Jet Lag: The Struggle Is Real

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Just so you know, I originally started writing this post at 3 a.m. Why? Because I'm wired. Curse you, jet lag!

First of all, I want to say thank you to all our readers who chimed in with advice for surviving long flights a few weeks ago when I was preparing to take the longest flight of my life. I'm happy to report that I had a wonderful time traveling around Vietnam with World Spree, meeting the lovely and warm-hearted Vietnamese people, learning about the country's vast history, getting a chance to explore Ho Chi Minh City, Hoi An, Hue, Hanoi, and Ha Long Bay—and, my favorite part, sampling spring rolls and other amazing Vietnamese food along the way.

The 14-hour flights between NYC and Seoul—where I connected to Ho Chi Minh City on the way there and from Hanoi on the way home—went by smoothly thanks to Korean Air's attentive and friendly flight attendants, who went out of their way to make sure everyone onboard was comfortable and well-fed. It was so nice to be given comfy slippers and yummy treats like brownies in addition to the usual meals and beverage service—and I was in coach feeling like a million bucks.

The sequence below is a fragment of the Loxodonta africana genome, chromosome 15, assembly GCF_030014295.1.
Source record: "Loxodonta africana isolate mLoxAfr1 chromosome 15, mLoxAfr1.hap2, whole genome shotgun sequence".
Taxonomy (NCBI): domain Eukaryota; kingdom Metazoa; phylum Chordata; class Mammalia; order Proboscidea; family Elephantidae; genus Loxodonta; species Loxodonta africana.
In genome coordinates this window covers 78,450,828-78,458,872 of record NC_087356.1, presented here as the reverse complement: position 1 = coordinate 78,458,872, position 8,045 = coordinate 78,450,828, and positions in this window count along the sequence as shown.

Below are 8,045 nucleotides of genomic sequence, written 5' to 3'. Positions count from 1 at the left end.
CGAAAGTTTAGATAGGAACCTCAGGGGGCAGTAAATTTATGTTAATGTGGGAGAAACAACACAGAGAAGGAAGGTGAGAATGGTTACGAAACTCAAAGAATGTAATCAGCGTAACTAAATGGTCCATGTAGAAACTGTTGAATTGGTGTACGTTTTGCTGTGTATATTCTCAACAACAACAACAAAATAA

All things aside, I arrived home safe and sound by 1 p.m. and allowed the inevitable jet lag to wash over me. Thinking I'd just be down for a cat nap, I woke up nine hours later feeling totally refreshed. The only problem? It was 10 p.m. and I needed to be up for work in the morning but I was absolutely wired. I cranked up my computer and went through emails til about 5 a.m., caught a few winks in between, and started my day.

Needless to say it's been a rough week and my sleeping patterns continue to be off-kilter. I've been told by some people that it can take up to one day for each time zone you're coming from to fully adjust, which means I'll be going through this for a few more days.

This was my first major international-dateline-crossing flight experience so I'm sure it's all totally normal, but it still feels weird. I've never had this much of a problem traveling back and forth from Europe, so maybe it has more to do with the direction of travel. When I fly to Europe, I try to sleep on the plane so that I'm rested and ready to hit the ground running when I get there. When I come home from Europe, my plan is usually to have a movie marathon during my afternoon flight and then go to sleep once I get back to New York that night as usual. My worst jet lag has always been traveling from west to east—flying from Hawaii to New York had me sleeping in til 3 p.m. as a kid whenever we flew home to visit family! But maybe that's just me. We've covered this topic before, only that travel editor had experienced issues with jet lag while traveling in the opposite direction, from east to west.

What about you? Have you ever dealt with jet lag after a trip? How long did it take you to recover? Do you have any secrets for getting through it? Sound off below!

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